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5 April 1804, Department of State. “I return the deposition received from you some time ago, charging one Spinks as a Citizen of the United States with engaging himself as an Officer on board a British Lettre of Marque. It would be adviseable that you should transmit it to the District Attorney, and on Spinks return advise him of it, in order that if the facts will warrant it a prosecution may...
4 February 1804, Norfolk. “The enclosed papers, exhibit an irregularity of Conduct on the part of two American Captains, which it may be proper to lay before you, I have only to add that the Sailor, Burnes, by the records in this Office appears to be a native American Seaman.” RC ( DNA : RG 59, ML ). 1 p. Enclosures not found.
Letter not found. 29 October 1803 . Acknowledged in Daniel Brent to Davies, 7 Nov. 1803 (DNA: RG 59, DL, vol. 14). Encloses the protest of Joseph Seward, William Randell Mitchell, and James Chew, officers and crew of the brig Drake , complaining of the impressment of two members of the crew, James Ferniol and Neil Long. Also enclosed was a certificate from the U.S. consul at Liverpool stating...
I am often applied to by seamen belonging to Coasting vessels for protections, alledging that the British Ships of War impress them within the territorial jurisdiction of the United States. I have never been able to ascertain that such practice actually exists; but the transaction stated in the enclosed deposition seems to be so irregular, that I think it proper to be communicated. I have...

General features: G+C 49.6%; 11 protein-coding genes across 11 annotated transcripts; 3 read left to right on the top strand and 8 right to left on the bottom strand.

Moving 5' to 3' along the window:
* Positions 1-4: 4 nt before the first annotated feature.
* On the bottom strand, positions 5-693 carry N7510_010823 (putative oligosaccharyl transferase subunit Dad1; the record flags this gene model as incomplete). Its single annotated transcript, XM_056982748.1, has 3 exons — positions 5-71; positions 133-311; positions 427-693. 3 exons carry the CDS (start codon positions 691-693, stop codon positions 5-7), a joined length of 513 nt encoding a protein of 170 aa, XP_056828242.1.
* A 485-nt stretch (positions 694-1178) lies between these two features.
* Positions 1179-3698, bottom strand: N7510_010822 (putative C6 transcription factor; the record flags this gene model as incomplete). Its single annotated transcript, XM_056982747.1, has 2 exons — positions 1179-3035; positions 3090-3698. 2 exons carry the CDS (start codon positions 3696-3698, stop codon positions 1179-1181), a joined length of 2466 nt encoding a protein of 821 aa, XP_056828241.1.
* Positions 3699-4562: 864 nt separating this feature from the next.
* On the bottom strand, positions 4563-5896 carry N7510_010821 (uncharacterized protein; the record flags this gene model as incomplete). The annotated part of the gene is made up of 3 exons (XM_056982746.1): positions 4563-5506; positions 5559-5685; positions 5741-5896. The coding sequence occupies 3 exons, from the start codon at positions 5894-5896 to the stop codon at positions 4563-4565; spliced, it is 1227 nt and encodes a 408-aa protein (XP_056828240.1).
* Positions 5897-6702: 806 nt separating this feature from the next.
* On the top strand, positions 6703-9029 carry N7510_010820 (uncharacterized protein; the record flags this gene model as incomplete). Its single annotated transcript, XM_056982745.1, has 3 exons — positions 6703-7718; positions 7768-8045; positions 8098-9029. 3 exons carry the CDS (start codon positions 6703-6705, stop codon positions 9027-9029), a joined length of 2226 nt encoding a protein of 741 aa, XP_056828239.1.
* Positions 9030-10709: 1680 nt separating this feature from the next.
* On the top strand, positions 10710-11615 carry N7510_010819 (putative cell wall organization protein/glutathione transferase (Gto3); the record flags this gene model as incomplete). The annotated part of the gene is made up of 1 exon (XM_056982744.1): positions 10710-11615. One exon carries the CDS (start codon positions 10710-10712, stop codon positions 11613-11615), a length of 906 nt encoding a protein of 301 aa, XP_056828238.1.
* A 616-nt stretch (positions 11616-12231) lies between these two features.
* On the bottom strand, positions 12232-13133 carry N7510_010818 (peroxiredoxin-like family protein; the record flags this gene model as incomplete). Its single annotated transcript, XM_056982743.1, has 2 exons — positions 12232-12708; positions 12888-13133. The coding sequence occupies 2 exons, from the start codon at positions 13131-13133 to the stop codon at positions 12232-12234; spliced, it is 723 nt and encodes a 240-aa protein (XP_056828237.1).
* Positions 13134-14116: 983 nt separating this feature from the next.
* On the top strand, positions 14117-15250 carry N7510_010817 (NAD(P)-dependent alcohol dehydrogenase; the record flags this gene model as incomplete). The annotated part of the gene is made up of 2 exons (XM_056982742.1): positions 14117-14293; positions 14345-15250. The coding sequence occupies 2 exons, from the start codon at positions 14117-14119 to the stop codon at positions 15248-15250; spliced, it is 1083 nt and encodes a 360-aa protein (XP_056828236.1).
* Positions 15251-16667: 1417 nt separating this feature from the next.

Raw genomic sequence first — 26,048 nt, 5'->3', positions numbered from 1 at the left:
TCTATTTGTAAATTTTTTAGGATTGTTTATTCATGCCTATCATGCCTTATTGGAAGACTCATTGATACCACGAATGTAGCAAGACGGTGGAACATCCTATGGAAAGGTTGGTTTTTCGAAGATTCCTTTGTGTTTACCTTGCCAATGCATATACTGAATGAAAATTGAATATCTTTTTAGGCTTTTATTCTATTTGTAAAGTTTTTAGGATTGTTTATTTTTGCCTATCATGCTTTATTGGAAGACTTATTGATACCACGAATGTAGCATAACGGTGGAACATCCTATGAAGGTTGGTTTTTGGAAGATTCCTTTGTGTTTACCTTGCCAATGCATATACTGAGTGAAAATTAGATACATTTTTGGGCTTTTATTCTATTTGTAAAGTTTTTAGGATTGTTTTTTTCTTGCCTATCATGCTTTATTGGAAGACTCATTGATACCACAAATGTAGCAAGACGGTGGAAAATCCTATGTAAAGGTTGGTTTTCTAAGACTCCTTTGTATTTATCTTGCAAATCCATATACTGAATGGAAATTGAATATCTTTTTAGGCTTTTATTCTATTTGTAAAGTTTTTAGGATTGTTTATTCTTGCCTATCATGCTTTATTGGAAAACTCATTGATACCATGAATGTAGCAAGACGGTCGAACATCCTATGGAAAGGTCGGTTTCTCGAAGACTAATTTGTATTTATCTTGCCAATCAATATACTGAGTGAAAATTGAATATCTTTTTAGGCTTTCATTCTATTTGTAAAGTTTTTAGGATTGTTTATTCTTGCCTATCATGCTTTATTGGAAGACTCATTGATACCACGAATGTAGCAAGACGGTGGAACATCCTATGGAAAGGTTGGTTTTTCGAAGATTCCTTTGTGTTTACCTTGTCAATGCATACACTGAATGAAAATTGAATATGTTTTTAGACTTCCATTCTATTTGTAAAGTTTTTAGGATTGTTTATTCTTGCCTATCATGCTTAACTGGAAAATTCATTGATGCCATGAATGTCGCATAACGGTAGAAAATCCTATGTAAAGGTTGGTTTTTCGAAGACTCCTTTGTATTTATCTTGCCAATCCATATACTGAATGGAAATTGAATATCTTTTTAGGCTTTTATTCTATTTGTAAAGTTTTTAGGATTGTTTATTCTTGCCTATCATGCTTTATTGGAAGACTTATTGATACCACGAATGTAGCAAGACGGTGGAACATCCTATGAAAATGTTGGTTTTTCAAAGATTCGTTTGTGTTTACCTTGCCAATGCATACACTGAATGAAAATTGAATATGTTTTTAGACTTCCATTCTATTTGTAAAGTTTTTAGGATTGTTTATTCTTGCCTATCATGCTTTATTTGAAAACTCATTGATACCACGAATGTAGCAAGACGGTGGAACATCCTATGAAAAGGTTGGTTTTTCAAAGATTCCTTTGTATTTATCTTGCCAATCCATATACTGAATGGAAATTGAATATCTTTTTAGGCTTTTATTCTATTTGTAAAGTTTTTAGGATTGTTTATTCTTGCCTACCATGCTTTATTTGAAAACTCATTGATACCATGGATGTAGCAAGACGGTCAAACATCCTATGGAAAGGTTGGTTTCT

I duly received your favor of Nov. 20. The paper of which you desire a copy not being in my office, I have inclosed you an authentic printed copy: authentic, I say, because by the public printer and by order of the House of Representatives. Of the difficulties of the business in which you were engaged here I have been fully sensible; and I have no doubt that your most zealous and assiduous...
The compensation, which I am to receive from the Commonwealth of Virginia for my service as Commissioner for settling her account with the United States, is by contract dependent to a certain degree upon the result of that business; the Executive having engaged to add to my stipulated wages in case of a favorable termination of it. I have flattered myself that, considering the large proportion...
I beg leave to introduce to your notice Mr. James Murray, a grandson of the late President Yates of William and Mary. He has written in my office for some time past, and has given me satisfaction. My public business here being near a termination, he appears desirous to obtain a commission in the army, and more particularly in the line of the artillery. As I know him to be possessed of many...